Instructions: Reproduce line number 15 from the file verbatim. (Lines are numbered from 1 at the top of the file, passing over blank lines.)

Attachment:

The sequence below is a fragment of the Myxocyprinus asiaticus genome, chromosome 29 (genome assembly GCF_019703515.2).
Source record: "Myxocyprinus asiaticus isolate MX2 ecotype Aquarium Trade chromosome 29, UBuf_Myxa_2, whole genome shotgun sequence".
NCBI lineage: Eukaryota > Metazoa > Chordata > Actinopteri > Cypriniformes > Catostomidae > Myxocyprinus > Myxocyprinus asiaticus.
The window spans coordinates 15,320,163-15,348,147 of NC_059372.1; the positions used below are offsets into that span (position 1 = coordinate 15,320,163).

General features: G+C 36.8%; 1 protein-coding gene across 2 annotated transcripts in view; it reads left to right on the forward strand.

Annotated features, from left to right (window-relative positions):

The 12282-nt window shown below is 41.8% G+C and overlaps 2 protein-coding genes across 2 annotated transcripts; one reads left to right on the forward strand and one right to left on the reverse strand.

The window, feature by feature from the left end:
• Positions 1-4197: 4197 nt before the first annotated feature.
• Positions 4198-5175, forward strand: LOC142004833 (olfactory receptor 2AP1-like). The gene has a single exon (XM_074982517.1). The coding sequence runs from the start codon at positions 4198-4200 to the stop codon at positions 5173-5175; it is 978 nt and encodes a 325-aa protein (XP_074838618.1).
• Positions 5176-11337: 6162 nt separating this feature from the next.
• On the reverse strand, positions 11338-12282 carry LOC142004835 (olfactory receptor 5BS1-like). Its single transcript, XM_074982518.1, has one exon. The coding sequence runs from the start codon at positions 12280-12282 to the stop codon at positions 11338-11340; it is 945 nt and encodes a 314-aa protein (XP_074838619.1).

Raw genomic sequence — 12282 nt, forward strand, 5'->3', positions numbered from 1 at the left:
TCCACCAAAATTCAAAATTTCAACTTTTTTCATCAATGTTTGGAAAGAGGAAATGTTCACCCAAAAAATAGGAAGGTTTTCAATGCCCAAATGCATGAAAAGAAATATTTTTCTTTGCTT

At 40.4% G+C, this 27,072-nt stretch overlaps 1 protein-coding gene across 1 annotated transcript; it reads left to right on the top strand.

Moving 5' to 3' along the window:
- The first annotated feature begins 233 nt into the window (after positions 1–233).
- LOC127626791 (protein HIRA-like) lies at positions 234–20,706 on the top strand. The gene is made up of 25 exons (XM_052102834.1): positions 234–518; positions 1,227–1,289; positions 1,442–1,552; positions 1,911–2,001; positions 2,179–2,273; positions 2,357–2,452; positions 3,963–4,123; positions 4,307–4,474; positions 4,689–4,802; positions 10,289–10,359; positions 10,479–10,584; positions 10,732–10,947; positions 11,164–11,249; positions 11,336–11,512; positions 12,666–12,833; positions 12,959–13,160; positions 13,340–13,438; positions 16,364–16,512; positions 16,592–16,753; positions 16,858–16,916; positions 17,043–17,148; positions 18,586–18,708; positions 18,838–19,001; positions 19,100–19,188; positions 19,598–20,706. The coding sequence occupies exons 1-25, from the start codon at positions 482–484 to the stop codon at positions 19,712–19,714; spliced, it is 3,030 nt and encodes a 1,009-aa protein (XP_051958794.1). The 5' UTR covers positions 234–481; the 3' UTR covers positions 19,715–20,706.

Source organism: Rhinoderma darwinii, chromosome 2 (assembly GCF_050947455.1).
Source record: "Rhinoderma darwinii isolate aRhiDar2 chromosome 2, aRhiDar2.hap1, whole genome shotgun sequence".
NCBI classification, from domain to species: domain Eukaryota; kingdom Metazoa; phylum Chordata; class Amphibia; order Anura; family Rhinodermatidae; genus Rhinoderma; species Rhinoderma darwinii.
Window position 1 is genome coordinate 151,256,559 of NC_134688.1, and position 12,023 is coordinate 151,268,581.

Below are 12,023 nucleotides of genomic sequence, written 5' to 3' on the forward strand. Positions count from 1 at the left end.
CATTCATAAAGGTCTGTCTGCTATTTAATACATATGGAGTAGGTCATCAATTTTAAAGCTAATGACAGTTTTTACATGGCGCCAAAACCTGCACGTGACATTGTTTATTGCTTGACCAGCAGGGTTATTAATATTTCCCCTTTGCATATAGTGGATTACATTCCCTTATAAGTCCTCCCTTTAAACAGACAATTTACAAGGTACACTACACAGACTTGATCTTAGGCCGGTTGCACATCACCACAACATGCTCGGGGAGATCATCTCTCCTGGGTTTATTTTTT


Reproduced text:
At 40.4% G+C, this 27,072-nt stretch overlaps 1 protein-coding gene across 1 annotated transcript; it reads left to right on the top strand.